Progressive Illiberalism

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Jonatan Chait:

"The preconditions that permitted these events to go forward are the spread of distinct, illiberal norms throughout some progressive institutions over the last half-dozen years. When I wrote about the phenomenon in 2015, a common response was to dismiss it as the trivial hijinks of some college students, a distraction from the true threats to democratic values. It certainly was (and remains) true that the right poses a vastly greater danger to liberalism than does the far left. My own writing output reflects this enormous disproportionality. It is also true that the intended (if not always actual) target of the left’s illiberal impulses — entrenched systems of inequality — remain an oppressive force in American life, and that the cause to dismantle them is just.

Nonetheless, it is an error to jump from the fact that right-wing authoritarian racism is far more important to the conclusion that left-wing illiberalism is completely unimportant. One can oppose different evils, even those evils aligned against each other, without assigning them equal weight.

Both American public opinion and many institutions have moved left on race and gender during this time. It is a positive change opening humane new possibilities for reform, but it has come along with some illiberal side effects. Over the last few weeks, as protests against the murder of George Floyd produced outrageous brutality against protesters, the good primary effect and the bad side effect seem to have advanced rapidly in tandem.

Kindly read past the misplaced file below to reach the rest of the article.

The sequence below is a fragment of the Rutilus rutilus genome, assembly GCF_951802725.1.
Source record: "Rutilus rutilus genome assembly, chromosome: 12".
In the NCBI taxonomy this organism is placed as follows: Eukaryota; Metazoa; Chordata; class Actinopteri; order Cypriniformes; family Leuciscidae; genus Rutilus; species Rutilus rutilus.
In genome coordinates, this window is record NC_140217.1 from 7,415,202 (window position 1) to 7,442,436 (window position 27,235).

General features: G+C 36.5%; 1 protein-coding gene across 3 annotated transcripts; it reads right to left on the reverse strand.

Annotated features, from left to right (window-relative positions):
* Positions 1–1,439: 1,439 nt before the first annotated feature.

Without rehashing at length, my argument against the left’s illiberal style is twofold. First, it tends to interpret political debates as pitting the interests of opposing groups rather than opposing ideas. Those questioning whatever is put forward as the positions of oppressed people are therefore often acting out of concealed motives. (Even oppressed people themselves may argue against their own authentic group interest; that a majority of African-Americans oppose looting, or that Omar Wasow himself is black, hardly matters.) Second, it frequently collapses the distinction between words and action — a distinction that is the foundation of the liberal model — by describing opposing beliefs as a safety threat.

Working from these premises, many reactions by the left that might seem bizarre to somebody unfamiliar with this world (say, an older or more moderate person who doesn’t work in academia or the progressive movement) can make perfect sense. Since criticism of violent protests is racist, and racism obviously endangers black people, an act as seemingly innocuous as sharing credible research poses a threat to safety." (